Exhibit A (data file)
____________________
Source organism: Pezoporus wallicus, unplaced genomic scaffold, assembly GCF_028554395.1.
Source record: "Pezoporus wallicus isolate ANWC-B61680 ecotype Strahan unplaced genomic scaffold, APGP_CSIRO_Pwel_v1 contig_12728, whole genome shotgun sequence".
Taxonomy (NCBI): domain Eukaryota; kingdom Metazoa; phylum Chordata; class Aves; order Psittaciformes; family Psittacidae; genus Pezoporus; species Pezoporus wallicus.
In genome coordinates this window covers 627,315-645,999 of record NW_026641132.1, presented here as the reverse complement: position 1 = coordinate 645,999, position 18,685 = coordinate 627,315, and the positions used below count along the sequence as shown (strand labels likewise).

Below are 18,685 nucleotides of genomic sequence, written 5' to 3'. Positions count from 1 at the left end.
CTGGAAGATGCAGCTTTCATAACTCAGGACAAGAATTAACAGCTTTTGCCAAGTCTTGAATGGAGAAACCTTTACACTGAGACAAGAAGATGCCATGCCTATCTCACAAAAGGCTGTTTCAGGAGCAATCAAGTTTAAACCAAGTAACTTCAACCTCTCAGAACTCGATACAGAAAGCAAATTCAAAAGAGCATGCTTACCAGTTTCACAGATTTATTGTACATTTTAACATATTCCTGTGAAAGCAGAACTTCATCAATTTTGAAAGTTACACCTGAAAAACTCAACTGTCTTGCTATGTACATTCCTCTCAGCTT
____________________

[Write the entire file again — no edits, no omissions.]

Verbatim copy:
Source organism: Pezoporus wallicus, unplaced genomic scaffold, assembly GCF_028554395.1.
Source record: "Pezoporus wallicus isolate ANWC-B61680 ecotype Strahan unplaced genomic scaffold, APGP_CSIRO_Pwel_v1 contig_12728, whole genome shotgun sequence".
Taxonomy (NCBI): domain Eukaryota; kingdom Metazoa; phylum Chordata; class Aves; order Psittaciformes; family Psittacidae; genus Pezoporus; species Pezoporus wallicus.
In genome coordinates this window covers 627,315-645,999 of record NW_026641132.1, presented here as the reverse complement: position 1 = coordinate 645,999, position 18,685 = coordinate 627,315, and the positions used below count along the sequence as shown (strand labels likewise).

Below are 18,685 nucleotides of genomic sequence, written 5' to 3'. Positions count from 1 at the left end.
CTGGAAGATGCAGCTTTCATAACTCAGGACAAGAATTAACAGCTTTTGCCAAGTCTTGAATGGAGAAACCTTTACACTGAGACAAGAAGATGCCATGCCTATCTCACAAAAGGCTGTTTCAGGAGCAATCAAGTTTAAACCAAGTAACTTCAACCTCTCAGAACTCGATACAGAAAGCAAATTCAAAAGAGCATGCTTACCAGTTTCACAGATTTATTGTACATTTTAACATATTCCTGTGAAAGCAGAACTTCATCAATTTTGAAAGTTACACCTGAAAAACTCAACTGTCTTGCTATGTACATTCCTCTCAGCTT